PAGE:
Facial Recognition is banned



By Lucas Martin, CONTRIBUTOR

The pros of banning the threatening use facial recognition software from Oakland
I recently watched an episode of Black Mirror–a dystopian technology-focused show on Netflix–which depicted a world similar to ours.
In it, the government of the United Kingdom has secretly adopted facial recognition technology in order to spy on its citizens through artificial bees. The technology was then hijacked by a terrorist and used to spy on, find, and kill hundreds of thousands of people.
This episode represents a society in which facial recognition has been taken to the extreme. Today, we see the beginnings of debate around the technology because these fictionalized accounts are not impossible scenarios.
In July, Oakland became the third city to outright ban facial recognition software, following in the steps of nearby San Francisco and Somerville, Massachusetts. This was a great move by Oakland – a move that should be replicated at higher levels of government.
Facial recognition software—technology that verifies someone’s identity by comparing a digital or video source to a database of stored images—should be banned across the board.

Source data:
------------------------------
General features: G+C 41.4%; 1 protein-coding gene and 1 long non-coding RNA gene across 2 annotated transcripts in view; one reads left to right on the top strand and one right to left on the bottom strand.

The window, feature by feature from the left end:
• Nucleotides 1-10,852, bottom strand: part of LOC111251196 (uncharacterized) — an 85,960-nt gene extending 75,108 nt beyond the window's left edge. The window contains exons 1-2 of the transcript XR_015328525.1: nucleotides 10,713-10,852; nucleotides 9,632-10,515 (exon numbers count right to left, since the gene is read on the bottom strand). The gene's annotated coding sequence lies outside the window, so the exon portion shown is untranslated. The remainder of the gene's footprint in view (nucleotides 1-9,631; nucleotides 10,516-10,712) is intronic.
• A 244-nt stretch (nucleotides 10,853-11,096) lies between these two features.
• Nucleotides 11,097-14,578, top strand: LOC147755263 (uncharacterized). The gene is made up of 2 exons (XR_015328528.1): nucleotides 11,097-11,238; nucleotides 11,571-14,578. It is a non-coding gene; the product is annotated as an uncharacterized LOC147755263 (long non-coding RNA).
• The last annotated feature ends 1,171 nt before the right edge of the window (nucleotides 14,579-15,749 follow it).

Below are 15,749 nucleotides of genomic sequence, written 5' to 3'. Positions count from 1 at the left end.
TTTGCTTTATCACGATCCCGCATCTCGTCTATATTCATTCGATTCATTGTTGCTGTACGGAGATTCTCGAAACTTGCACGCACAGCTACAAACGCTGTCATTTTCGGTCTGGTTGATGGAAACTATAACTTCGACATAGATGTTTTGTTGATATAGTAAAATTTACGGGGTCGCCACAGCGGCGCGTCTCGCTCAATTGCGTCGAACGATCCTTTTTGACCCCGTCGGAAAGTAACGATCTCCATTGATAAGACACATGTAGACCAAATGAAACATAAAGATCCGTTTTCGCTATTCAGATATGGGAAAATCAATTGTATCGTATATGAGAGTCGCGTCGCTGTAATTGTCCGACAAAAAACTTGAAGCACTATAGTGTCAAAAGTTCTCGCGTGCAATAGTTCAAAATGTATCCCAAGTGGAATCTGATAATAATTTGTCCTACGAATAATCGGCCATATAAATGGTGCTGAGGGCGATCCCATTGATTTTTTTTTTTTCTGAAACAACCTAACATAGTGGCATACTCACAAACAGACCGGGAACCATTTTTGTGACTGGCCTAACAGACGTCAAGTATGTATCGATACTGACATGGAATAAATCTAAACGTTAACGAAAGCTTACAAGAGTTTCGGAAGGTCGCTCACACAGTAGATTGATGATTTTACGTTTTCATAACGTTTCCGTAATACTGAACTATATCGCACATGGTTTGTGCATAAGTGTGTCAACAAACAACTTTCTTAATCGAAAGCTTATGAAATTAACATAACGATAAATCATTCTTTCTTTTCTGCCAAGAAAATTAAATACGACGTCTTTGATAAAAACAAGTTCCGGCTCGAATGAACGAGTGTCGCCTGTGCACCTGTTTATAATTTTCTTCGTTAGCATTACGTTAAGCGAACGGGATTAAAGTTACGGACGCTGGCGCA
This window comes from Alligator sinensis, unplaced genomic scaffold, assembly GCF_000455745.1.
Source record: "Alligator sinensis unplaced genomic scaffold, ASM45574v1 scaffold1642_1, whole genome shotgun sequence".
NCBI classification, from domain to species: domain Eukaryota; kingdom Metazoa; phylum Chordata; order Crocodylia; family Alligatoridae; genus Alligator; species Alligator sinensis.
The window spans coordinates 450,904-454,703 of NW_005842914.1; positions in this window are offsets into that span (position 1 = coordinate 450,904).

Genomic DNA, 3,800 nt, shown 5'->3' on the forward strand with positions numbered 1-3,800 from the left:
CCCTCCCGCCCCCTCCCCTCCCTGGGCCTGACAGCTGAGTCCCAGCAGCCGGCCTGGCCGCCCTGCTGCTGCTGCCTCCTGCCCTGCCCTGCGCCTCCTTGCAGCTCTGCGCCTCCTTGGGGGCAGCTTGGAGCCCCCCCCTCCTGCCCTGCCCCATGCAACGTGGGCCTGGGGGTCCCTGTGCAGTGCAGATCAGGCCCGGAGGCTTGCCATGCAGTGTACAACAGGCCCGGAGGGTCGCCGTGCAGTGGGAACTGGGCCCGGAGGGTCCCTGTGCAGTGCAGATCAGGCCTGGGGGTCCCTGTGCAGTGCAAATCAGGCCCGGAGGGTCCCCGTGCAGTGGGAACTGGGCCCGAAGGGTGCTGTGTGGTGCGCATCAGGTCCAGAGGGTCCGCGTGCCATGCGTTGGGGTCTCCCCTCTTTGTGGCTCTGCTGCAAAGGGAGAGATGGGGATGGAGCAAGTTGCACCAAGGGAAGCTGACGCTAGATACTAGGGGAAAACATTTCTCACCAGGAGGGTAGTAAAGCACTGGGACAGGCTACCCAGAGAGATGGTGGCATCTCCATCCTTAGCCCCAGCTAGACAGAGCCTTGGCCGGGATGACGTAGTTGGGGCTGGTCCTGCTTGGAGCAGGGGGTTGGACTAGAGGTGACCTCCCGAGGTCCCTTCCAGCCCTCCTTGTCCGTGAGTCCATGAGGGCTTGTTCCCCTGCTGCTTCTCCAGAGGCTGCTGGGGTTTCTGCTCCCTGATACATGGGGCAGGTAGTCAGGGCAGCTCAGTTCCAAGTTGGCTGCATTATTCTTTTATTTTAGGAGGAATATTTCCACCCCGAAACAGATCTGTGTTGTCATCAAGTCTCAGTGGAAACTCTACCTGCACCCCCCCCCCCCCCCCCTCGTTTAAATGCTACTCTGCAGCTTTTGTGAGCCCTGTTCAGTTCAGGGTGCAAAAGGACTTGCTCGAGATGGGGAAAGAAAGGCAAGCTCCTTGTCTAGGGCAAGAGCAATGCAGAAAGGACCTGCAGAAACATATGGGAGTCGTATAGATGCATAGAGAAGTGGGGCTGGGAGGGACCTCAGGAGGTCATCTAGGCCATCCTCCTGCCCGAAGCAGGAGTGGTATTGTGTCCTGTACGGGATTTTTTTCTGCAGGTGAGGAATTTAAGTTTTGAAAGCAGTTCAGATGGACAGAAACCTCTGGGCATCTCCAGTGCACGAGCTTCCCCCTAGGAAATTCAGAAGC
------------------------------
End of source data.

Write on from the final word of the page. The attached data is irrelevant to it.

The potential safety it promises, like matching faces in real-time to those on a wanted list, pales in comparison to its capacity for abuse.
Take, for example, Ousmane Bah, who was wrongfully arrested for a string of store thefts because of facial recognition software. Bah believed that the real culprit used an ID that Bah lost, causing the facial recognition software to place Bah’s face as the culprit.
Local governments have been leading the way in banning facial recognition software, but the number of cities like Nashville and New Orleans that have regulated it are far outweighed by those that have not. Meanwhile, state and federal governments continue to drag their heels on the issue.
Additionally, the technology is biased and not even complete – an MIT study found that error rates for dark-skinned women are about 35 percent, while with white men it is about one percent. The system is clearly flawed.
Even Axon, a supplier of police equipment including body cameras and related software, has stated that it would not include facial recognition tech in its cameras. If companies that supply the tech are not comfortable with its accuracy, why should the general public be?
Citizens should know by now that we cannot trust large governing or commercial bodies with our data. We have already been subjected to data abuse by corporations. The Facebook scandal with Cambridge Analytica and the Google+ scandal are but a few examples. So why would the government be any different?
Facial recognition represents one of the greatest threats to privacy being deployed by governments and corporations alike. We should not be swayed by the honeyed words of those who would see it implemented